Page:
braque the portuguese
While working on this painting, Georges Braque combined the two techniques to come up with the Portuguese. The stencilled numbers and letters in the art are the assertions of realistic intentions of the Cubism technique. In the painting, the stencilled or written letters across the surface represent the most conclusive ways of emphasizing the picture’s two-dimensional character and they also help stress the quality of the artwork. The Portuguese painting marks an interesting stage and point in the development of Georges’ arts. At the top right-hand corner of the painting, there are D BAL letters and numerals under them. Although Georges had included various numbers as well as letters into the painting, they were the representational elements of the art.
The painting is one of the earliest cubist paintings. While it is frequently mentioned in monographs, textbooks and articles on the artist as well as Cubism, this painting has never been a source of serious controversy. Most of his paintings consist of still lives which are remarkable for their low-key colour harmonies, robust construction, and serene, meditative quality. Cubism is the technique that was used in the creation of the Portuguese painting. Georges Braque introduced this technique of painting in 1911. The painting features stencilled letters BAL and numerals under them. The painter first introduced the still life technique in 1910 before introducing the Cubism style.
To understand Cubism it helps to go back to Cézanne’s still life paintings or even further, to the Renaissance. Let me use an example that worked nicely in the classroom. I was lecturing, trying to untangle Cubism while drinking incresingly cold coffee from a paper cup. I set the cup on the desk in the front of the room and said, “If I were a Renaissance artist in mid-15th century Italy painting that cup on that table, I would position myself at particular point in space and construct the surrounding objects and space frozen in that spot and from that single perspective. On the other hand, if this was the late 19th century and I was Cézanne, I might allow myself to open this view up quite a bit. Perhaps I would focus on, and record, the perceptual changes of shape and line that result when I shift my weight from one leg to the other or when I lean in toward the cup to get a closer look. I might even allow myself to render slightly around the far side of the paper cup since, as Cézanne, I am interested in vision and memory working together. Finally, if I were Braque or Picasso in the early 20th century, I would want to express even more on the canvas. I would not be satisfied with the limiting conventions of Renaissance perspective nor even with the initial explorations of the master Cézanne.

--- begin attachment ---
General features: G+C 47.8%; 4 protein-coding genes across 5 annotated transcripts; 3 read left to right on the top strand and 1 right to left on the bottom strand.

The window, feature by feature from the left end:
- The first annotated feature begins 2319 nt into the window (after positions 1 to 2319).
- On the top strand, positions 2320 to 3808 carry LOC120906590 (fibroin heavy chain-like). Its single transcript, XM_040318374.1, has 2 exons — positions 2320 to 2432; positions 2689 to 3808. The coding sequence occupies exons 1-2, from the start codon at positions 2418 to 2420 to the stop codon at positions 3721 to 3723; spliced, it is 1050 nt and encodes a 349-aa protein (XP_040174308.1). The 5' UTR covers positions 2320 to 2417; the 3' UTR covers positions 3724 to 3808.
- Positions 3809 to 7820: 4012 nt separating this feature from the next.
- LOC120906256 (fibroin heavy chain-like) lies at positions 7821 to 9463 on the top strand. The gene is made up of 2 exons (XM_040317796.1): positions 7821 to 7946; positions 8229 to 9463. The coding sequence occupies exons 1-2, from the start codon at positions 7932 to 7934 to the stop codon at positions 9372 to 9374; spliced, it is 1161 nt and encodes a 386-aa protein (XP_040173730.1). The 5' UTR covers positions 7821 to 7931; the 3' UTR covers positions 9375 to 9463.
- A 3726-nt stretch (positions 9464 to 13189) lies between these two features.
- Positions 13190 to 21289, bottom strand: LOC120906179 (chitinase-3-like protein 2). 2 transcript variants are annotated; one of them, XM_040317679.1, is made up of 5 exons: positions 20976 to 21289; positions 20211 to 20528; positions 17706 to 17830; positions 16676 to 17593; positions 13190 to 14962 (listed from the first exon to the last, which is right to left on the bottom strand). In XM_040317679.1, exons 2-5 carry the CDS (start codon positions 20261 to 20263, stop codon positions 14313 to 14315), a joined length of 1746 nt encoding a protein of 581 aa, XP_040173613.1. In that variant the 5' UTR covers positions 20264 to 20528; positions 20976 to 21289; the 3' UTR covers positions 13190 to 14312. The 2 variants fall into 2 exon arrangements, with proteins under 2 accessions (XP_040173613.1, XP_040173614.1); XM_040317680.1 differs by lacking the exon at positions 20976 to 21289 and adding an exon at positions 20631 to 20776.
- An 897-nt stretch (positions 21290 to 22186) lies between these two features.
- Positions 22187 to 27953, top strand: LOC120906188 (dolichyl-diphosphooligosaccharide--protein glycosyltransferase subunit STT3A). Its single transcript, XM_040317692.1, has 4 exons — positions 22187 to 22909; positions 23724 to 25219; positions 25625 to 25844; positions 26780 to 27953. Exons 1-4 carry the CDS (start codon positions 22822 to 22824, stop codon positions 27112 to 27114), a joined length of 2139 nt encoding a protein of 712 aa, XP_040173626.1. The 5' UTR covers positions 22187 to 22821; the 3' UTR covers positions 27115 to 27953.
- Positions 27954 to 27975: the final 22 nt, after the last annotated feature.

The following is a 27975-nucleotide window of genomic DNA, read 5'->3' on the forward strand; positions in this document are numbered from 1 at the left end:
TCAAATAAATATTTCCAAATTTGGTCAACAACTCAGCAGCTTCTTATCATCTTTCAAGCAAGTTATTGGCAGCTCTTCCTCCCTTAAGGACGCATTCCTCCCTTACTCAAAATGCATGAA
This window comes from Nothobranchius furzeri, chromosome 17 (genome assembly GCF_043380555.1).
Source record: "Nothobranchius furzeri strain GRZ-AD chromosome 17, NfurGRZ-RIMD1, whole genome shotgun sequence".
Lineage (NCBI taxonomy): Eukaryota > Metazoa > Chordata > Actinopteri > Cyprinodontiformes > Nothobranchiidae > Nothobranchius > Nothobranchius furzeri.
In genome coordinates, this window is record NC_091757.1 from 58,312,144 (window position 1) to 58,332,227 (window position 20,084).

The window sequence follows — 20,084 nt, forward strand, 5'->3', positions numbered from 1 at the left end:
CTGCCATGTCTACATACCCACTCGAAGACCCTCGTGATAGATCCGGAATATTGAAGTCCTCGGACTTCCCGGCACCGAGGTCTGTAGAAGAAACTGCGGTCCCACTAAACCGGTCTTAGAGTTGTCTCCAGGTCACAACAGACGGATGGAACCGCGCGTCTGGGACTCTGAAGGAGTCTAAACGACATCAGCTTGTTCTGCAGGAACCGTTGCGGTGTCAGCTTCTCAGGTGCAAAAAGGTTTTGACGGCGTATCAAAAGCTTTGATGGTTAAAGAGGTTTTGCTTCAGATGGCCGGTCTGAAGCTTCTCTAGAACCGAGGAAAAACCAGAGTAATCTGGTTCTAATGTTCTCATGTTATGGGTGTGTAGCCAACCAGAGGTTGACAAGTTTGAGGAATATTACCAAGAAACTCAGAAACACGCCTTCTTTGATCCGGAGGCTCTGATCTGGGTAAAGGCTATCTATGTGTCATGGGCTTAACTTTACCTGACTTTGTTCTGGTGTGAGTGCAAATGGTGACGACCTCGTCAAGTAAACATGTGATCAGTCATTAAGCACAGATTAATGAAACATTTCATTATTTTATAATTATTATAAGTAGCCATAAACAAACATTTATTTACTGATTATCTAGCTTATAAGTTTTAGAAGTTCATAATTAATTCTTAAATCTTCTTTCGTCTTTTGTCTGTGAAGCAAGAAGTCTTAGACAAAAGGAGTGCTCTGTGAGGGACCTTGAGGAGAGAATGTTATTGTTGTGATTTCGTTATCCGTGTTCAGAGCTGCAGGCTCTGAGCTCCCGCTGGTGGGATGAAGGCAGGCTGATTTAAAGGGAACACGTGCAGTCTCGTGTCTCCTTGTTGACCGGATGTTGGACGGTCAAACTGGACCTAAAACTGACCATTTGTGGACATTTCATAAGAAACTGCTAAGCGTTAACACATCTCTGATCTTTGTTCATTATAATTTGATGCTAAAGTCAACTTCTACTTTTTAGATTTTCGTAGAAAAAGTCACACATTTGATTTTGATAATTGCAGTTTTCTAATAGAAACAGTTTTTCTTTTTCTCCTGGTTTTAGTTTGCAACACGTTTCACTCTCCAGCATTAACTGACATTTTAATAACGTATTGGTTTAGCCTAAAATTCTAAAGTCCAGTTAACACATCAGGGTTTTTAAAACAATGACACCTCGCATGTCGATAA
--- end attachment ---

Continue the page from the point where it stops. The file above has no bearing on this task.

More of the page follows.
As a Cubist, I want to express my total visual understanding of the paper coffee cup. I want more than the Renaissance painter or even Cézanne, I want to express the entire cup simultaneously on the static surface of the canvas since I can hold all that visual information in my memory. I want to render the cup’s front, its sides, its back, and its inner walls, its bottom from both inside and out, and I want to do this on a flat canvas. How can this be done? The answer is provided by The Portuguese. In this canvas, everything was fractured. The guitar player and the dock was just so many pieces of broken form, almost broken glass. By breaking these objects into smaller elements, Braque and Picasso are able to overcome the unified singularity of an object and instead transform it into an object of vision. At this point the class began to look a little confused, so I turned back to the paper cup and began to tear it into pieces (I had finished the coffee). If I want to be able to show you both the back and front and inside and outside simultaneously, I can fragment the object. Basically, this is the strategy of the Cubists. – from smarthistory
Braque admired the work of the Fauves, who were a small group of artists that were known for their wild, vibrant art style. Along with the admiration of the explosion of colors, Braque followed the works of Matisse, Duffy, Derain, and others (Bordvick).
After a period of healing, Braque returned to his artistic ability in the Cubist movement. Braque entered what is called a synthetic phase of Cubism. He began to use more colors and to represent objects through large planes. Braque created “Woman Musician” in 1917, which exhibited the geometric planes and strong colors of synthetic Cubism (Braque). He began to stray away from Cubism and began to draw with a flowing technique such as the smooth framework of “Still Life with Playing Cards.” After this move, Braque experimented with pictures of pagan women, pedestal tables, birds, ancient Greek pottery, and figures. Braque finally won the Carnegie Prize in 1937. He became a world-renowned artist and in 1961 he received the highest honor—he became the first living artist to have his works displayed in the Louvre.